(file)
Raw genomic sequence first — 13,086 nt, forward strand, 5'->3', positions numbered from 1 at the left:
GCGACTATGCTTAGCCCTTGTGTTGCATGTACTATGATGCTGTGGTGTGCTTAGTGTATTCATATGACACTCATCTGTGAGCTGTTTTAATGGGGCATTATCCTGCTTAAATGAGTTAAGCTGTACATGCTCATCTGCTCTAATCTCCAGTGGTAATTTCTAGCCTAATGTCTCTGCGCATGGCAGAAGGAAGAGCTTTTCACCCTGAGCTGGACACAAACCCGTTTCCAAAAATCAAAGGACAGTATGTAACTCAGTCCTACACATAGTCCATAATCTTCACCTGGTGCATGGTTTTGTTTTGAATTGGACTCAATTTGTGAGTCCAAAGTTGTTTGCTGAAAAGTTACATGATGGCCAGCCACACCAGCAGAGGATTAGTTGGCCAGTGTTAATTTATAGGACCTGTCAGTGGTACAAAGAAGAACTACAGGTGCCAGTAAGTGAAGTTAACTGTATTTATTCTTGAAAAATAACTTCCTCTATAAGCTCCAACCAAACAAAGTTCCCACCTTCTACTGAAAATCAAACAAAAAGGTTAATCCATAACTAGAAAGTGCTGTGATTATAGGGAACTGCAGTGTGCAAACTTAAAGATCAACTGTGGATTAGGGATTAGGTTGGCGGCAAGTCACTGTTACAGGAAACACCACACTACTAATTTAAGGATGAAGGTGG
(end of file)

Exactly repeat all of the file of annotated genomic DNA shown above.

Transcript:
Raw genomic sequence first — 13,086 nt, forward strand, 5'->3', positions numbered from 1 at the left:
GCGACTATGCTTAGCCCTTGTGTTGCATGTACTATGATGCTGTGGTGTGCTTAGTGTATTCATATGACACTCATCTGTGAGCTGTTTTAATGGGGCATTATCCTGCTTAAATGAGTTAAGCTGTACATGCTCATCTGCTCTAATCTCCAGTGGTAATTTCTAGCCTAATGTCTCTGCGCATGGCAGAAGGAAGAGCTTTTCACCCTGAGCTGGACACAAACCCGTTTCCAAAAATCAAAGGACAGTATGTAACTCAGTCCTACACATAGTCCATAATCTTCACCTGGTGCATGGTTTTGTTTTGAATTGGACTCAATTTGTGAGTCCAAAGTTGTTTGCTGAAAAGTTACATGATGGCCAGCCACACCAGCAGAGGATTAGTTGGCCAGTGTTAATTTATAGGACCTGTCAGTGGTACAAAGAAGAACTACAGGTGCCAGTAAGTGAAGTTAACTGTATTTATTCTTGAAAAATAACTTCCTCTATAAGCTCCAACCAAACAAAGTTCCCACCTTCTACTGAAAATCAAACAAAAAGGTTAATCCATAACTAGAAAGTGCTGTGATTATAGGGAACTGCAGTGTGCAAACTTAAAGATCAACTGTGGATTAGGGATTAGGTTGGCGGCAAGTCACTGTTACAGGAAACACCACACTACTAATTTAAGGATGAAGGTGG